Review, revision of community plan continues
The Jamestown Planning Commission last week addressed the Economic Development section of the Jamestown Comprehensive Community Plan in its continuing 10-year review and revision of the document.
At its Feb. 16 meeting, Chairman Mike Swistak began by reading portions of an e-mail from Commissioner Dick Lynn into the record. Lynn wrote, “I am still opposed to including the [Jamestown Community Survey] results in the JCCP. I thought that we agreed not to include them.”
A discussion of the members’ various recollections, the average age of the respondents versus the average age of the town’s people, and various views regarding the validity of the results followed.
It was determined that a note would be placed in the preamble of the community plan highlighting the scope of the results of the survey, methods and returns. The survey would be thoroughly discussed at the end of the document.
Swistak reminded the Commission that it did vote to accept the results as valid.
Town Planner Lisa Bryer said that given the survey’s distribution electronically and via the Jamestown Press, the calculation of the ratio of distributed surveys to responses is difficult to make.
Bryer added that the while 527 respondents are fewer by half from the 1998 respondents, the results, nonetheless, represent the second largest “forum” gathered in Jamestown since the 1998 survey.
Pendlebury noted that the choice of Jamestowners to respond or not, to the survey, was theirs to make and that choice is a byproduct of a democratic system of government. He added that the community plan should include a note such as: “A large group received the survey and a small group responded.”
It was confirmed that notes would be added to both the front and back sections of the community plan concerning the survey, but that the data points would not be removed from the body of the text.
A line-by-line review of the Economic Development section of the community plan followed. It included revisions of the homebusiness language, the inclusion of updated employment numbers and the addition of aquaculture enterprises on the island.
A substantive discussion developed concerning the commercial district, size, tax-base contribution, location and containment as well as its ability to meet the needs of the citizenry.
“Communities need commercial districts, or they aren’t communities, they’re suburbs,” Commissioner Michael Smith said.
Commissioners Smith, Duncan Pendlebury and Rosemary Enright suggested that language be added to the community plan that indicates the need for a regular review of the ability of the commercial district to meet the town’s needs. One of the examples raised was the departure of one of the two banks on the island and whether one bank is enough to meet the needs of Jamestowners.
In the town planner’s addendum, Bryer also reported that Jamestown Town Council member William Murphy raised the issue of accessory dwelling units at a recent Council meeting.
Accessory dwelling units, or accessory apartments, are defined as an extra living space that includes a kitchen, bathroom and sleeping area in a preexisting home.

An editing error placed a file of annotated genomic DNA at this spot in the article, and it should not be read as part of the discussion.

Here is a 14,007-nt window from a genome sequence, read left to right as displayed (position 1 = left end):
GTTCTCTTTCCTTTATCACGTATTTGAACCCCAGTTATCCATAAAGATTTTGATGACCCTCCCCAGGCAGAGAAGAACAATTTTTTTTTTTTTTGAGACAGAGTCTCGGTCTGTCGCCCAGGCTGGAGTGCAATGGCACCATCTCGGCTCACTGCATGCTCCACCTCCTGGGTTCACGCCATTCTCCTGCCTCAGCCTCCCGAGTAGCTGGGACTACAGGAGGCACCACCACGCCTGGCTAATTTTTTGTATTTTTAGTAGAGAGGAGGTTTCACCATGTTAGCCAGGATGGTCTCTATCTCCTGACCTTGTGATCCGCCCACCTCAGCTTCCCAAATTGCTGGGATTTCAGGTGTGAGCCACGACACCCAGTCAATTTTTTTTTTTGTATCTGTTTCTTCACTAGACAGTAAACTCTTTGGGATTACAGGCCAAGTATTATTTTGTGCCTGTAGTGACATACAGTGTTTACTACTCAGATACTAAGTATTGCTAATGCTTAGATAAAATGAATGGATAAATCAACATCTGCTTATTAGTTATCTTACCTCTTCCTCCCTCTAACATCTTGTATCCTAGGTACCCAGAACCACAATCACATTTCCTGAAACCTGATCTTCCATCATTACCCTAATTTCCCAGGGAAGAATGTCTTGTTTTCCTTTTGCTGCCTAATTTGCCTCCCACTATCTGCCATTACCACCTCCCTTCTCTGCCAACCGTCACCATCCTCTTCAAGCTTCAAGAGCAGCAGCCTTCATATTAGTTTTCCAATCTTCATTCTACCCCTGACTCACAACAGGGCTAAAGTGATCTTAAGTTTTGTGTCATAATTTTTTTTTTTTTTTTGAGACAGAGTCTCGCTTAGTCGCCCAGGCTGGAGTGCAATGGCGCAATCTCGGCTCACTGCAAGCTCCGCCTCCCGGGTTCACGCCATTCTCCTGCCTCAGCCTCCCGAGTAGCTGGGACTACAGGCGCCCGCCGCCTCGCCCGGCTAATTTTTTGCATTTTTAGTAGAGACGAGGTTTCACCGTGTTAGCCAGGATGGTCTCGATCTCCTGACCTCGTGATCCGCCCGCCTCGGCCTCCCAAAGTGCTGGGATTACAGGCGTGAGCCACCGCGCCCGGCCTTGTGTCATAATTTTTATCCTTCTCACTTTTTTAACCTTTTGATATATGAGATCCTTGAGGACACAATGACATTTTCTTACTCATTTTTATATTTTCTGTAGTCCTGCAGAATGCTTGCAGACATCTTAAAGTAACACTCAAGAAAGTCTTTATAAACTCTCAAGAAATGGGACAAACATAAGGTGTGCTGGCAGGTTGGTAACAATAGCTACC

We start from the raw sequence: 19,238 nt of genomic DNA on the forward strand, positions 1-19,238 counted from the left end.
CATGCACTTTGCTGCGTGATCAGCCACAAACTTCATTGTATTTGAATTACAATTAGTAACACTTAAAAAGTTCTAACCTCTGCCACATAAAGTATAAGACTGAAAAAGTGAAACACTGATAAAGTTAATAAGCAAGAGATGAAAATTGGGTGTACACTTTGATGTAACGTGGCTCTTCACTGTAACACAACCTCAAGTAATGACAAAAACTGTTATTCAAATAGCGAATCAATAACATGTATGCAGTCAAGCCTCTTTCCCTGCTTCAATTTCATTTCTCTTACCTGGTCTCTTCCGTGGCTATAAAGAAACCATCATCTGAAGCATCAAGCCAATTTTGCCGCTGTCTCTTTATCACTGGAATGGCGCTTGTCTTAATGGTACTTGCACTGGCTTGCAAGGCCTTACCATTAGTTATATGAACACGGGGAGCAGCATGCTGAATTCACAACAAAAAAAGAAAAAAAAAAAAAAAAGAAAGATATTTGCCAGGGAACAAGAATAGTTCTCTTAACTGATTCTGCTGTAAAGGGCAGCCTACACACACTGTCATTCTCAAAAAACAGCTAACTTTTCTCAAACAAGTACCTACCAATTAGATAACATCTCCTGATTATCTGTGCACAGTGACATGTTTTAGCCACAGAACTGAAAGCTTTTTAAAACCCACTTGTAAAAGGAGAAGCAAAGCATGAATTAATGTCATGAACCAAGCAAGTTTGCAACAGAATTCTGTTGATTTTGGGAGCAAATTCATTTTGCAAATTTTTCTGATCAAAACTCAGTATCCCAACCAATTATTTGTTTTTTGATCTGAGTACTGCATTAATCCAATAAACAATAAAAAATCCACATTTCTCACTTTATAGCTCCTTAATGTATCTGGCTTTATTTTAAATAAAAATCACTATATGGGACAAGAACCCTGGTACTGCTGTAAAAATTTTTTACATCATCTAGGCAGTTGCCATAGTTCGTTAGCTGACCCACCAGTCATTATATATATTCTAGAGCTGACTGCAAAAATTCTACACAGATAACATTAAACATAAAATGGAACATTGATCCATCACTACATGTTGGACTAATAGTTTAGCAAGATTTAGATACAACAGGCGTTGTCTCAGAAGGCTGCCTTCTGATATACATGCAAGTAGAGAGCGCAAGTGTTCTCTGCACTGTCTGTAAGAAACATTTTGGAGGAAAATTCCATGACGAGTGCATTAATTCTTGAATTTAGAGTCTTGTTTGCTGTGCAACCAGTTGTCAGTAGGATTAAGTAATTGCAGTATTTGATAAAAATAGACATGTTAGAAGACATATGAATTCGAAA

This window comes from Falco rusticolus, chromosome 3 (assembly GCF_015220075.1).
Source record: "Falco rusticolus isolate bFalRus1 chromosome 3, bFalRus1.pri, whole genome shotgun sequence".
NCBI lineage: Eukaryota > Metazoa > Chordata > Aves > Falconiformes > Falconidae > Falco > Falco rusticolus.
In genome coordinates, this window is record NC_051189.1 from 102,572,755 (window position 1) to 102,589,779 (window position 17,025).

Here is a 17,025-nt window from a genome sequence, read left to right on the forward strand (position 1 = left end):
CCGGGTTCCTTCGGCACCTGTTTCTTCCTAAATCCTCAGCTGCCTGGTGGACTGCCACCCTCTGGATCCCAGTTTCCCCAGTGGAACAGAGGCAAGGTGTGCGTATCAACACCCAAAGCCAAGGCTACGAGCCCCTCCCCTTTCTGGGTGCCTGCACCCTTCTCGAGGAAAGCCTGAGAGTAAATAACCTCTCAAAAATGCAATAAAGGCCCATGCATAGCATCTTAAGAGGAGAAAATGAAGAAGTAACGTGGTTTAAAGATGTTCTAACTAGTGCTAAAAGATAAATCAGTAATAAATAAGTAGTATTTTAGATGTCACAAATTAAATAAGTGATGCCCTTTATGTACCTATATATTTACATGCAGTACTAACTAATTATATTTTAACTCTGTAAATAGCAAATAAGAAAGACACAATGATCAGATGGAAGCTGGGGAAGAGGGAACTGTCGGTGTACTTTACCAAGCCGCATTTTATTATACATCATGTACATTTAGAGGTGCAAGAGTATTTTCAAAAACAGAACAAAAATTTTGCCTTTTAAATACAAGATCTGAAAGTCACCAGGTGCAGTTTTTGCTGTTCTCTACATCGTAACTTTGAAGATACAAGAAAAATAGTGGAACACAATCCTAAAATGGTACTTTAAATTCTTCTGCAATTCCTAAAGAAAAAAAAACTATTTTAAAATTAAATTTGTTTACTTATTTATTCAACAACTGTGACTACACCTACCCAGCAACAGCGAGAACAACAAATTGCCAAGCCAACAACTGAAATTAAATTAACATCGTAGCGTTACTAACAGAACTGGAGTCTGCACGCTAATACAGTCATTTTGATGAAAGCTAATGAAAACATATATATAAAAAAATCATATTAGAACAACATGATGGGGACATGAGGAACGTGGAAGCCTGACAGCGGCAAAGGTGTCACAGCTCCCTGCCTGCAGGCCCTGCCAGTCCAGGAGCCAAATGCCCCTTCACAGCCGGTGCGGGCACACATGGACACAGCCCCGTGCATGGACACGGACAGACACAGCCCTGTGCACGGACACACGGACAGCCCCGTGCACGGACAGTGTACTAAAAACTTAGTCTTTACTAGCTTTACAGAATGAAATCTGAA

Bryer said that although she did not speak with Murphy prior to the meeting, she took the opportunity to explain the Planning Commission’s most recent actions regarding accessory apartments to Murphy following the meeting.
In 2009, the Commission added a provision to the zoning ordinance to permit accessory apartments only as affordable housing units. The Commission mentioned the state-mandated goal of making 10 percent of all dwelling units affordable housing and avoiding the potential population increase and subsequent impact on water resources.
Currently, accessory housing is only allowed in the village, Bryer said.
Bryer also reported that a productive workshop was held with state historic officials and leaders of the Narragansett Tribe to consider topics including excavation in the vicinity of the Jamestown schools in order to construct safety corridors for students who walk or ride bikes to school.
Pendlebury asked Bryer if the Town Council had accepted the Commission’s recommendation not to place a moratorium on wind turbines on the island. He also questioned whether or not the Council had agreed to authorize the Commission to develop a list of criteria regarding the installation of wind turbines.
Bryer answered yes to both questions and noted that the Commission would be tasked with developing that list of criteria.
Commissioner Susan Little said that Town Manager Bruce Keiser told her that a statewide planning sub-committee is looking at the issue of wind turbines in order to develop appropriate guidelines and possibly a model ordinance.
In a review of the public hearing on the Evangelista Subdivision, which has been continued twice, Bryer said that the hearing is now scheduled for March 2. Bryer added that the owners are considering further changes to reduce the impact on the lot by creating three lots instead of four. They are also planning to include a public road, Bryer said. The changes were in response to feedback received from the Technical Review Committee of the Planning Commission.
Bryer said that if the owners were not prepared to move forward with the hearing on March 2, then she would recommend that they retract their application. “It is not fair to the abutters,” she said.
Also, the Planning Commission welcomed Michael Jacquard as its newest member at the meeting. Jacquard is a lifelong islander who replaces Daniel Lilly and will serve a three-year term.
The next Planning Commission meeting is scheduled for March 2 at Town Hall at 7:30 p.m.